Why is correct sucking important?

Muscles are what direct the growth of the bones in the face and jaw.(1) Restrictions of movement from tension or oral ties decrease the range of motion a muscle will have. If the baby has a  shallow latch and breast tissue is not pressing into the palate, the bones are instructed to grow up rather than wide. Over time, you see a more narrow jawline, high narrow palate, compromised airway development and crowded teeth as some of the results. 



How to get rid of suck blisters

  • Positioning - Position your baby on your body to give them stability. A position where they are more upright and gravity helps hold them to your body takes some of the pressure off of you and lets them do their work of latching. Try the Koala or laid back position. They are both more baby controlled rather than parent controlled.
  • Latch - remember the importance of their neck being able to move both side to side and forward and back during the latching process. You may need to start with their mouth and nose well below the nipple so as they tilt their head back in gentle extension, they do not end up above the nipple. Their chin should be low enough on your breast/chest that when their mouth is open wide, the nipple goes in their mouth just under their top lip rather than in the center of their mouth like a bullseye.
  • Make an appointment with your IBCLC - a Board Certified Lactation Consultant who has taken continuing education in the areas of oral function can help you take a closer look at your baby to assess tension in their body and oral function or tightness as a result of oral restrictions. Not all IBCLCs have the same skill sets, so be sure to ask if this is a focus of their practice. 
  • Tongue tie release - before going for a tongue tie or other oral restriction release, you need to work with your IBCLC to prepare your baby. Exercises should be given by your IBCLC both before and after getting rid of the piece of tissue limiting the movement of your baby’s tongue or lips. Exercises that target the muscles that have not been being used and others that relax tight muscles from overuse will help for more success after a release. The exercises given will differ based on your baby’s function and limitations. Getting a release without the preparation work will not get the desired results and may make feeding more difficult for your baby.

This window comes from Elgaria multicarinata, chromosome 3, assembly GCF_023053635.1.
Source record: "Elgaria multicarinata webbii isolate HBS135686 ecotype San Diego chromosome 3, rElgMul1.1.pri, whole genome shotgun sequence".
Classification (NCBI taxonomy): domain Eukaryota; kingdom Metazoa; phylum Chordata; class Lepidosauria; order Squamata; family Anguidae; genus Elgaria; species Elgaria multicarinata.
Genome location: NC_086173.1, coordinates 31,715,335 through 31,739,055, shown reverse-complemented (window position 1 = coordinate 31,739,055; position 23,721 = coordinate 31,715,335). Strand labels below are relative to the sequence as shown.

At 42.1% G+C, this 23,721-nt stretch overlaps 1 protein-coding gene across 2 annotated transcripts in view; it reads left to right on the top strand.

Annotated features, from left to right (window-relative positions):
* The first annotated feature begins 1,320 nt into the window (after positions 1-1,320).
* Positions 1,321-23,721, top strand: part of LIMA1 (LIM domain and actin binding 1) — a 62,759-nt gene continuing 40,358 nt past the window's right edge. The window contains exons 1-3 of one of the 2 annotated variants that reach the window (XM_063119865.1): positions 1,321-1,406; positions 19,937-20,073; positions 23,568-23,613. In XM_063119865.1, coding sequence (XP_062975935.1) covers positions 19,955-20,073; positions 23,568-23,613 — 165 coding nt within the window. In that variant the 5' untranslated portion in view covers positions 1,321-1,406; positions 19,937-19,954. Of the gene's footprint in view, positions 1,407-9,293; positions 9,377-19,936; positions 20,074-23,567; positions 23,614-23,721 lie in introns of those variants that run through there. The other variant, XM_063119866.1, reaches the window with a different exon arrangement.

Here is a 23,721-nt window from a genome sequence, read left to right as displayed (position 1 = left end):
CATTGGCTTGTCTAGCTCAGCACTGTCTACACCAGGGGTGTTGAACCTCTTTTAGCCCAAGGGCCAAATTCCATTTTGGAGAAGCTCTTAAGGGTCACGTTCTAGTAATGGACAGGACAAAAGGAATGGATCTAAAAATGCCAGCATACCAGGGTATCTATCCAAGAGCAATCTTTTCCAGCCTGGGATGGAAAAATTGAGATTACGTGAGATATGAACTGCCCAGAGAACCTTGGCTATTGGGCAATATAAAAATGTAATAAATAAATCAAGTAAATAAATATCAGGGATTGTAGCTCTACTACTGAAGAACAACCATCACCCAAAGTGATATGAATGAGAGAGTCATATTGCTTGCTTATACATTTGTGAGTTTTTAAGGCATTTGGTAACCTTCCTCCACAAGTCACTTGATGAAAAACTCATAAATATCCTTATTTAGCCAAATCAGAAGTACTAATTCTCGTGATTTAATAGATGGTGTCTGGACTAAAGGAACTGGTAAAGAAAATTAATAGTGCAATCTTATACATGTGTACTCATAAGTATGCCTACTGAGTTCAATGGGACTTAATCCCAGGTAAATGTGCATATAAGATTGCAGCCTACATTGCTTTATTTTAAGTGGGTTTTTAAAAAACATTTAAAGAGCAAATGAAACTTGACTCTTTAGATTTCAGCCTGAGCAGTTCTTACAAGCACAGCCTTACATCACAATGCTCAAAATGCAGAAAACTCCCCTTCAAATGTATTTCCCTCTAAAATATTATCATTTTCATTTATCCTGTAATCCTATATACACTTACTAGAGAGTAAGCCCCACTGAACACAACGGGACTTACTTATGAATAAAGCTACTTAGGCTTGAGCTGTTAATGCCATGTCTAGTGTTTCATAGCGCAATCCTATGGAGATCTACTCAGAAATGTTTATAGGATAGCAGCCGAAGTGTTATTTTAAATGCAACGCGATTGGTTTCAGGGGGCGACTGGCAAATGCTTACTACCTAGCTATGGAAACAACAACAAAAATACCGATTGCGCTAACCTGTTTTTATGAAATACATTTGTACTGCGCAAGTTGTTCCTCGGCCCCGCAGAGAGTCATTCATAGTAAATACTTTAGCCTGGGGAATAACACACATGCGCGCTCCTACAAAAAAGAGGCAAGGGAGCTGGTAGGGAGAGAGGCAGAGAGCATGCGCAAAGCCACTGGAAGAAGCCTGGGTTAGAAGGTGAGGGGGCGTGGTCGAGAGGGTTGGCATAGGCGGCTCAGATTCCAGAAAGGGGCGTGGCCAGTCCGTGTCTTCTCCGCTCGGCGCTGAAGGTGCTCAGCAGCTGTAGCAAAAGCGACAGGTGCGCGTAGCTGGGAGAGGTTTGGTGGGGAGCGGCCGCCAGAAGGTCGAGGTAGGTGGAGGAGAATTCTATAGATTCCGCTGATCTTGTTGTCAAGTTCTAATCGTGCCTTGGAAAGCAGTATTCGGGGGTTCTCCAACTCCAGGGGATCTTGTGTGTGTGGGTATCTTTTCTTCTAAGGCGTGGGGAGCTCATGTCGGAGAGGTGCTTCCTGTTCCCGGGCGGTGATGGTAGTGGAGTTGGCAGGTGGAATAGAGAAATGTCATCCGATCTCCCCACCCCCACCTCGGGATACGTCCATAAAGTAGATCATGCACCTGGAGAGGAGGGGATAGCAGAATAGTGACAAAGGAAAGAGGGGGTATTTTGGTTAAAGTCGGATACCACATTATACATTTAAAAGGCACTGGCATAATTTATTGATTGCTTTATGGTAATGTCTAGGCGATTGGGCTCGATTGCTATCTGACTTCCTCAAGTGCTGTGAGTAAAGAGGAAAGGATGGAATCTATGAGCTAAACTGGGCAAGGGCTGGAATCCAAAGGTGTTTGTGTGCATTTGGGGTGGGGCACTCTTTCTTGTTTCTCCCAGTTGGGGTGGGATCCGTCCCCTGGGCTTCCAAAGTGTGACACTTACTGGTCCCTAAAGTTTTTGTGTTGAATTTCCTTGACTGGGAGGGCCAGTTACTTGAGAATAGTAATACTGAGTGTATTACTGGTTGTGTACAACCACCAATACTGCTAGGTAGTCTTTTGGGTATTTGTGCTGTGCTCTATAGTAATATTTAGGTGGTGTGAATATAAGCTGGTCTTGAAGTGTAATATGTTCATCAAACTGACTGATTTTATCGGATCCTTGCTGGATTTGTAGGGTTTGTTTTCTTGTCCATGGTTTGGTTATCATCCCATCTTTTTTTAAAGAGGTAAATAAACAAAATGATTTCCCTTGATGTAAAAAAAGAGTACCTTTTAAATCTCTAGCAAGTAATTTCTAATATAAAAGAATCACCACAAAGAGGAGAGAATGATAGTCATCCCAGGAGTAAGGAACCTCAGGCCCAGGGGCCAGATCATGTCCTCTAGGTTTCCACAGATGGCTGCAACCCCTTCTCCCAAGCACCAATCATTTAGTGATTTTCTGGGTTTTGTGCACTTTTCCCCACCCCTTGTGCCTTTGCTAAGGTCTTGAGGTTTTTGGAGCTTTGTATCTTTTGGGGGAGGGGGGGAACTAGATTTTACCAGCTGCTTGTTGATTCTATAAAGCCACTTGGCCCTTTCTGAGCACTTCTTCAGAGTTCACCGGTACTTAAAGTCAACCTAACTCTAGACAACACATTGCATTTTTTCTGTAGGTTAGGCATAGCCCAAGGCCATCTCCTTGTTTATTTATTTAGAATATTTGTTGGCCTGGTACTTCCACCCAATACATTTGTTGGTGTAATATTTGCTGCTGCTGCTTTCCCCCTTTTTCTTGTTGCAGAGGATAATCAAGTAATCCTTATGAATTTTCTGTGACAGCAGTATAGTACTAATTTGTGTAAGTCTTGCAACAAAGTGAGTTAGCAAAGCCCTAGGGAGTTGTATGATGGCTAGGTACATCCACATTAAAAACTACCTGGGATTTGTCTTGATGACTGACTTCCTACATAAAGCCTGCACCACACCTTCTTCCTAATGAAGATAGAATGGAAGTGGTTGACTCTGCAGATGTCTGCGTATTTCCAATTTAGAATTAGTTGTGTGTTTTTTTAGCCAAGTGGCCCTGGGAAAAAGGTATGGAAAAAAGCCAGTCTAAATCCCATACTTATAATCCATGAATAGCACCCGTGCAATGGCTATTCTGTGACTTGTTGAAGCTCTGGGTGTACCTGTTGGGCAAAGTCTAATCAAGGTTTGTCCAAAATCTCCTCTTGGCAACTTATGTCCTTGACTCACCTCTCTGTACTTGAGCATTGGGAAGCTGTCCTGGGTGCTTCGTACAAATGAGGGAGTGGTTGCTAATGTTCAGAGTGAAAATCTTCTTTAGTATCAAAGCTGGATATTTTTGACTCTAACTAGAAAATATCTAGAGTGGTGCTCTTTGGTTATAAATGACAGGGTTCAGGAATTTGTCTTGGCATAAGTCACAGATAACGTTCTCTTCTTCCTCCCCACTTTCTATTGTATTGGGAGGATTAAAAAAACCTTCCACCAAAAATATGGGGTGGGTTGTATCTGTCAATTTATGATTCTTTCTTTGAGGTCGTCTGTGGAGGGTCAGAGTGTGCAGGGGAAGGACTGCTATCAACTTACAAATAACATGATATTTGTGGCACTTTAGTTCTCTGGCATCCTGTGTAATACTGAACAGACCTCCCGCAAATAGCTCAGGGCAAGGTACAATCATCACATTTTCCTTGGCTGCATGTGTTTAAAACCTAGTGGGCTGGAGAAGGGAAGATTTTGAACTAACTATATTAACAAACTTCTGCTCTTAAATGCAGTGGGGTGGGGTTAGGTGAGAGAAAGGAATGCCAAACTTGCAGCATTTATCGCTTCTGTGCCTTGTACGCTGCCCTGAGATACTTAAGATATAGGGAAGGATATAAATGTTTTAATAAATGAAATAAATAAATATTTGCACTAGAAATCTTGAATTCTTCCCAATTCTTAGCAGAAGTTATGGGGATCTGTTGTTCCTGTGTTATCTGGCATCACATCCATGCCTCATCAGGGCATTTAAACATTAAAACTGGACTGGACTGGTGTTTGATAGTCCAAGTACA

• Bodywork - your IBCLC will be able to recommend a qualified bodyworker to address structural misalignments and other areas of tension. Being more comfortable in their body gives your baby more ease with movement and feeding.

How easy or hard it is for your baby to feed at the breast can be great information for improving their latch and feeding skills. Suck blisters on your baby’s lips from bottle feeding or breast/chest feeding, indicates an adjustment needs to be made. By addressing latching, tension and other challenges, you improve your baby’s foundation from which the rest of their growth and development build.




Footnotes:

  1. https://www.ncbi.nlm.nih.gov/pmc/articles/PMC4462418/
  2. https://www.frontiersin.org/articles/10.3389/fped.2020.599633/full
  3. https://www.ncbi.nlm.nih.gov/pmc/articles/PMC3636930/
  4. https://www.drghaheri.com/blog/2014/2/20/a-babys-weight-gain-is-not-the-only-marker-of-successful-breastfeeding
  5. https://airwaymatters.blog/2018/10/08/tongue-to-toes-the-whole-body-connection/



Resources:

https://www.legendairymilk.com/blogs/news/latching-101-the-steps-of-latching?_pos=1&_sid=1c5c4556b&_ss=r


https://www.legendairymilk.com/blogs/news/tongue-tie-and-breastfeeding?_pos=2&_sid=2adcbe5e8&_ss=r